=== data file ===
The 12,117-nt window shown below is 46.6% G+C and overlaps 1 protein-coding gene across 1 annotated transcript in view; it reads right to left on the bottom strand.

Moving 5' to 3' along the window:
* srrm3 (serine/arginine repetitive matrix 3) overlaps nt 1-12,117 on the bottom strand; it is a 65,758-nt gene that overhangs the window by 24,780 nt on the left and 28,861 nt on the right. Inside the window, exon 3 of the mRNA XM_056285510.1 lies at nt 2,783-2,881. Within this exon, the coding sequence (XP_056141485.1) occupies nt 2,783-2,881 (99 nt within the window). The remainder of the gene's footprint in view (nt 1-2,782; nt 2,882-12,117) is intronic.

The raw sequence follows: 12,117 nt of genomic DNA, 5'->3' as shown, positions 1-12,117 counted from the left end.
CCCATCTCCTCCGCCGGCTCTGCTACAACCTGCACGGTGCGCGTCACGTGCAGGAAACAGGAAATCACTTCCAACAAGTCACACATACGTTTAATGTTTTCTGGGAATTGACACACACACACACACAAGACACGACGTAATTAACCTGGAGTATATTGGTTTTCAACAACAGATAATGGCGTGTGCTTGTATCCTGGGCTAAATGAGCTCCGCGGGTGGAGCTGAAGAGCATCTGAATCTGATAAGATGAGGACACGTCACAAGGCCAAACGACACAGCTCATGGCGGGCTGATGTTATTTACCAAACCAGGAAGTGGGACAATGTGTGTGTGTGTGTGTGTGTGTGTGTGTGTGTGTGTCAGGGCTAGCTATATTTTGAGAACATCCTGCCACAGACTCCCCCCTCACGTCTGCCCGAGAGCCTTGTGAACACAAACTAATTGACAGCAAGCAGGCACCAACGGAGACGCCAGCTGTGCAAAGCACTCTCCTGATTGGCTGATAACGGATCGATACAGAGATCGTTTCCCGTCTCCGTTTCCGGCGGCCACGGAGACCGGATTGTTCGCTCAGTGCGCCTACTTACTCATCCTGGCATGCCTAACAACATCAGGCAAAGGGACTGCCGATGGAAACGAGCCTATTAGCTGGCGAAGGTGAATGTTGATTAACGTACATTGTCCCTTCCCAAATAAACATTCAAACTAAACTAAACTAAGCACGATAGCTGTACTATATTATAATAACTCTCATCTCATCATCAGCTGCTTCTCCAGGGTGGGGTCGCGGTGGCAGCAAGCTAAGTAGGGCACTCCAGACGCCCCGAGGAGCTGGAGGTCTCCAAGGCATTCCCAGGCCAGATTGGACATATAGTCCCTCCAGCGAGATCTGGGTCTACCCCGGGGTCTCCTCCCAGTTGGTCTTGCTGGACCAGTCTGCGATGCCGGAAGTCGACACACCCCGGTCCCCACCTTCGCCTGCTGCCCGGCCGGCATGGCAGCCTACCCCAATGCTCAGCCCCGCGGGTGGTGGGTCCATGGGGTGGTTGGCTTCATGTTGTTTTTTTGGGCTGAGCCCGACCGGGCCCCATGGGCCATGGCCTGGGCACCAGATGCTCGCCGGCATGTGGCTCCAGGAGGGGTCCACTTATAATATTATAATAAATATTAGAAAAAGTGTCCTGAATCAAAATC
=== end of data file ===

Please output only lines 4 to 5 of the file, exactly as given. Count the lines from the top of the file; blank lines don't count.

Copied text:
The raw sequence follows: 12,117 nt of genomic DNA, 5'->3' as shown, positions 1-12,117 counted from the left end.
CCCATCTCCTCCGCCGGCTCTGCTACAACCTGCACGGTGCGCGTCACGTGCAGGAAACAGGAAATCACTTCCAACAAGTCACACATACGTTTAATGTTTTCTGGGAATTGACACACACACACACACAAGACACGACGTAATTAACCTGGAGTATATTGGTTTTCAACAACAGATAATGGCGTGTGCTTGTATCCTGGGCTAAATGAGCTCCGCGGGTGGAGCTGAAGAGCATCTGAATCTGATAAGATGAGGACACGTCACAAGGCCAAACGACACAGCTCATGGCGGGCTGATGTTATTTACCAAACCAGGAAGTGGGACAATGTGTGTGTGTGTGTGTGTGTGTGTGTGTGTGTGTGTCAGGGCTAGCTATATTTTGAGAACATCCTGCCACAGACTCCCCCCTCACGTCTGCCCGAGAGCCTTGTGAACACAAACTAATTGACAGCAAGCAGGCACCAACGGAGACGCCAGCTGTGCAAAGCACTCTCCTGATTGGCTGATAACGGATCGATACAGAGATCGTTTCCCGTCTCCGTTTCCGGCGGCCACGGAGACCGGATTGTTCGCTCAGTGCGCCTACTTACTCATCCTGGCATGCCTAACAACATCAGGCAAAGGGACTGCCGATGGAAACGAGCCTATTAGCTGGCGAAGGTGAATGTTGATTAACGTACATTGTCCCTTCCCAAATAAACATTCAAACTAAACTAAACTAAGCACGATAGCTGTACTATATTATAATAACTCTCATCTCATCATCAGCTGCTTCTCCAGGGTGGGGTCGCGGTGGCAGCAAGCTAAGTAGGGCACTCCAGACGCCCCGAGGAGCTGGAGGTCTCCAAGGCATTCCCAGGCCAGATTGGACATATAGTCCCTCCAGCGAGATCTGGGTCTACCCCGGGGTCTCCTCCCAGTTGGTCTTGCTGGACCAGTCTGCGATGCCGGAAGTCGACACACCCCGGTCCCCACCTTCGCCTGCTGCCCGGCCGGCATGGCAGCCTACCCCAATGCTCAGCCCCGCGGGTGGTGGGTCCATGGGGTGGTTGGCTTCATGTTGTTTTTTTGGGCTGAGCCCGACCGGGCCCCATGGGCCATGGCCTGGGCACCAGATGCTCGCCGGCATGTGGCTCCAGGAGGGGTCCACTTATAATATTATAATAAATATTAGAAAAAGTGTCCTGAATCAAAATC